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La vida es sueño, Autos and Comedia: God, Segismundo, and Calderón

From: Bulletin of the Comediantes
Volume 64, Number 1, 2012
pp. 131-146 | 10.1353/boc.2012.0023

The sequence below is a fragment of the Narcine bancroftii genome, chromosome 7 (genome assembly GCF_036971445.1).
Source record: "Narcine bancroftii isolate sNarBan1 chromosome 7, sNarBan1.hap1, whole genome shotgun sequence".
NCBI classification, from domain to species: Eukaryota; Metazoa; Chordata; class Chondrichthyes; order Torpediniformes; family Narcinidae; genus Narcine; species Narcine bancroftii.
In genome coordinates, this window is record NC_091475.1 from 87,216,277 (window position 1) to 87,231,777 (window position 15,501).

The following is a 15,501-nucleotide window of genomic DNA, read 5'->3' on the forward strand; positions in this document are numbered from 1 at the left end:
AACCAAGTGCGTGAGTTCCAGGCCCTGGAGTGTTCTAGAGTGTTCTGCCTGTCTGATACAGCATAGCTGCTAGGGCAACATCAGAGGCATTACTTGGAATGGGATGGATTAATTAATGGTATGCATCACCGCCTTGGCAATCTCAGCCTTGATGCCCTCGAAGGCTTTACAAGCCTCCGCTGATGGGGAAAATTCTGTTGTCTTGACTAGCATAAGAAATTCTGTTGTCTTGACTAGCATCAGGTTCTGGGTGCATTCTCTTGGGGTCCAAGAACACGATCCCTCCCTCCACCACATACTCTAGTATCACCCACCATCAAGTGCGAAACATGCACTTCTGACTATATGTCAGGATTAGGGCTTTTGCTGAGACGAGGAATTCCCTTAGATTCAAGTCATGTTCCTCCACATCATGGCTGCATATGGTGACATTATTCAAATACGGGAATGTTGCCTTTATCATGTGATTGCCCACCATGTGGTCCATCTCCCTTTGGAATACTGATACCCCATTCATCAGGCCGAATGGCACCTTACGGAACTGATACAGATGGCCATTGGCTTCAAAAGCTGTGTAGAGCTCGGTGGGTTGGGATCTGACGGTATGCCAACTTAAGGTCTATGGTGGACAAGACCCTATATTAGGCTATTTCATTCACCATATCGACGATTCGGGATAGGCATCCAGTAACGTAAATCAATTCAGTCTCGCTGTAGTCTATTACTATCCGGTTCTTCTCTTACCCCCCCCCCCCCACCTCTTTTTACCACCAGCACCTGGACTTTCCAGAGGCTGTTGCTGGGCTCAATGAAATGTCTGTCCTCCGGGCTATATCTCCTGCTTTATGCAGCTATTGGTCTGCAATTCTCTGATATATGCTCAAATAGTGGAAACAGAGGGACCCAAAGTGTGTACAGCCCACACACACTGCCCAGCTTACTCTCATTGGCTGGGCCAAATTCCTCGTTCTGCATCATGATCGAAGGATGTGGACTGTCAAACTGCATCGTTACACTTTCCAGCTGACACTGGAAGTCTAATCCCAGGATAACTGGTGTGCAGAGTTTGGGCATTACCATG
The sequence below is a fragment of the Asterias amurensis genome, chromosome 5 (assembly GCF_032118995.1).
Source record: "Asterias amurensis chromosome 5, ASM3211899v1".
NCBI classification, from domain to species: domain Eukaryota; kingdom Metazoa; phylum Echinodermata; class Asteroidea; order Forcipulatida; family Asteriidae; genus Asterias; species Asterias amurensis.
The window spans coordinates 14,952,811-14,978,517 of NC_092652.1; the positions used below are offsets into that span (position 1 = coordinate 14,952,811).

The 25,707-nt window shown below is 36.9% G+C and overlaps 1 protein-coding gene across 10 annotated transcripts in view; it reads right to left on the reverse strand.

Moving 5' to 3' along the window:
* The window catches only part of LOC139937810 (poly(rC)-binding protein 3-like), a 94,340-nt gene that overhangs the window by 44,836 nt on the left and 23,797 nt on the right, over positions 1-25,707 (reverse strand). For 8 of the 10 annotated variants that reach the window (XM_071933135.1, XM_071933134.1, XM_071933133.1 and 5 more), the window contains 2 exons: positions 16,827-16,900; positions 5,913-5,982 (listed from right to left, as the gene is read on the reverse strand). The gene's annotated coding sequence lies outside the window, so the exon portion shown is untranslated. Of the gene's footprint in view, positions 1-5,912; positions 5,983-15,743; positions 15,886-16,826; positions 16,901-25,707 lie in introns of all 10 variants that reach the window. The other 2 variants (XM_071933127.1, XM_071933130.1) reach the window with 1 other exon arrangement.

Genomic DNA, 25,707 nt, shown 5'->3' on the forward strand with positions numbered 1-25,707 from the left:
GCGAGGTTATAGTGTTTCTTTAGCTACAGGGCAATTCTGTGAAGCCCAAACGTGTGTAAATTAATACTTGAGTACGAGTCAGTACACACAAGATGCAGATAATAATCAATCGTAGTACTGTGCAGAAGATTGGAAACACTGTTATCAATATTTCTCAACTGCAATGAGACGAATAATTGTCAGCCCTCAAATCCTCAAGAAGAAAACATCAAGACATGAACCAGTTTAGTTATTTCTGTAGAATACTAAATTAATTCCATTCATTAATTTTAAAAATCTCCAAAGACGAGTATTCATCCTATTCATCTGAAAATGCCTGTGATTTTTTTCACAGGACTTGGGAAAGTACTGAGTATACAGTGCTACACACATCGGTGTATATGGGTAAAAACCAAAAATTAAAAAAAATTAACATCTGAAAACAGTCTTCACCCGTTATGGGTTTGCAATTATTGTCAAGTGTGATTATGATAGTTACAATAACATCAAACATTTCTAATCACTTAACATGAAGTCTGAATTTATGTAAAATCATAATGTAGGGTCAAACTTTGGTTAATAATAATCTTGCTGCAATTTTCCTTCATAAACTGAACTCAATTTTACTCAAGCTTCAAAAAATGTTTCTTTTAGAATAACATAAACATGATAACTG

Although much has been written concerning Calderón's comedia, La vida es sueño, little scholarship exists on his full-length play in relation to the two autos sacramentales of the same title. Those who have undertaken such a study customarily find some slight affinity in the plots and themes of the three plays or a correspondence among the human and allegorical dramatis personae. A few have dismissed the effort to compare by concluding that there is very little, if any, connection. The present study illustrates that there is a close affinity among the comedia and the sacramental plays. Central to the comprehension of Calderón's two autos is the author's focus on God as the main protagonist, and not man, as traditionally held. This is particularly true of the second rendition of the auto in 1673, in which the playwright portrays the full complement of the Trinity with the introduction of three God figures, Poder, Sabiduría, and Amor. These three allegorical figures, which represent one God, always interact onstage in unison, in every phase of the salvation-history story of the Creation, Fall, and Redemption. The role that Poder, Sabiduría, and Amor play in the second version is consistent with another Catholic doctrine, which reflects God's nature: Intelligible Emanation. In accepting Segismundo as the comedia's main protagonist, critics have focused much of their attention precisely around the themes of power, knowledge, and love. Finally, this essay offers a suggestion as to why Calderón chose to return to the theme of "life is a dream" a third time, in the latter part of his career. Calderón viewed dreams as vehicles for poetic inspiration and divine revelation. Furthermore, he perceived himself as being divinely inspired by the Creator to help in bringing about man's salvation by accepting his role as priest and dramatist to instruct and enlighten the vulgo through his dramatic art.

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